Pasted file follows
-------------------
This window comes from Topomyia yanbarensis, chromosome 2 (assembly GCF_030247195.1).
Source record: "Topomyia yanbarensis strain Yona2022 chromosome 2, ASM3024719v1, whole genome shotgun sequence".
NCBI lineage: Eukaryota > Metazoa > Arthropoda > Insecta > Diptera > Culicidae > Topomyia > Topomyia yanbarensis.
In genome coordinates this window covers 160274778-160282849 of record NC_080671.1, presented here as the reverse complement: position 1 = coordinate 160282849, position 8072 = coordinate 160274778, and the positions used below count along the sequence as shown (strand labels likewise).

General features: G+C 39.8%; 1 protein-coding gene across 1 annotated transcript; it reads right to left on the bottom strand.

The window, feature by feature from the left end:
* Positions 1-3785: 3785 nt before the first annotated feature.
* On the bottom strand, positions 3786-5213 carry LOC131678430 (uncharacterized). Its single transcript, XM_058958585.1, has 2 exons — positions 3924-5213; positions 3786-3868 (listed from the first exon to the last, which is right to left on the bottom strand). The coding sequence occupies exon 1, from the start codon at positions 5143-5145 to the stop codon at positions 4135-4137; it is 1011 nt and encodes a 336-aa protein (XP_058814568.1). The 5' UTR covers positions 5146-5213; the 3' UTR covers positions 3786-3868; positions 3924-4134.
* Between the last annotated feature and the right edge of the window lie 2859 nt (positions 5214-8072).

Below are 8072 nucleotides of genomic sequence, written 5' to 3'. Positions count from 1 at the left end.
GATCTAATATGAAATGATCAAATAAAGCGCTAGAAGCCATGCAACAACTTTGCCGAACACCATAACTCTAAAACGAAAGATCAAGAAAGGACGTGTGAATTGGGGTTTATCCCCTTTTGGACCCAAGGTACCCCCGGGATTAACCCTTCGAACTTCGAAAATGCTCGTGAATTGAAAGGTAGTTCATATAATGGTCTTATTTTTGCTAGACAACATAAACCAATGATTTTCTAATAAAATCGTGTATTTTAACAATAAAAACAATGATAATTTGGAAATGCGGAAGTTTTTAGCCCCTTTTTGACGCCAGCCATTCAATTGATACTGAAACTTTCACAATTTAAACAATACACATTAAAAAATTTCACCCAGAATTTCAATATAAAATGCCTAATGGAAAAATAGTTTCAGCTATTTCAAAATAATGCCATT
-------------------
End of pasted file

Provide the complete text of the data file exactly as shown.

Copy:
This window comes from Topomyia yanbarensis, chromosome 2 (assembly GCF_030247195.1).
Source record: "Topomyia yanbarensis strain Yona2022 chromosome 2, ASM3024719v1, whole genome shotgun sequence".
NCBI lineage: Eukaryota > Metazoa > Arthropoda > Insecta > Diptera > Culicidae > Topomyia > Topomyia yanbarensis.
In genome coordinates this window covers 160274778-160282849 of record NC_080671.1, presented here as the reverse complement: position 1 = coordinate 160282849, position 8072 = coordinate 160274778, and the positions used below count along the sequence as shown (strand labels likewise).

General features: G+C 39.8%; 1 protein-coding gene across 1 annotated transcript; it reads right to left on the bottom strand.

The window, feature by feature from the left end:
* Positions 1-3785: 3785 nt before the first annotated feature.
* On the bottom strand, positions 3786-5213 carry LOC131678430 (uncharacterized). Its single transcript, XM_058958585.1, has 2 exons — positions 3924-5213; positions 3786-3868 (listed from the first exon to the last, which is right to left on the bottom strand). The coding sequence occupies exon 1, from the start codon at positions 5143-5145 to the stop codon at positions 4135-4137; it is 1011 nt and encodes a 336-aa protein (XP_058814568.1). The 5' UTR covers positions 5146-5213; the 3' UTR covers positions 3786-3868; positions 3924-4134.
* Between the last annotated feature and the right edge of the window lie 2859 nt (positions 5214-8072).

Below are 8072 nucleotides of genomic sequence, written 5' to 3'. Positions count from 1 at the left end.
GATCTAATATGAAATGATCAAATAAAGCGCTAGAAGCCATGCAACAACTTTGCCGAACACCATAACTCTAAAACGAAAGATCAAGAAAGGACGTGTGAATTGGGGTTTATCCCCTTTTGGACCCAAGGTACCCCCGGGATTAACCCTTCGAACTTCGAAAATGCTCGTGAATTGAAAGGTAGTTCATATAATGGTCTTATTTTTGCTAGACAACATAAACCAATGATTTTCTAATAAAATCGTGTATTTTAACAATAAAAACAATGATAATTTGGAAATGCGGAAGTTTTTAGCCCCTTTTTGACGCCAGCCATTCAATTGATACTGAAACTTTCACAATTTAAACAATACACATTAAAAAATTTCACCCAGAATTTCAATATAAAATGCCTAATGGAAAAATAGTTTCAGCTATTTCAAAATAATGCCATT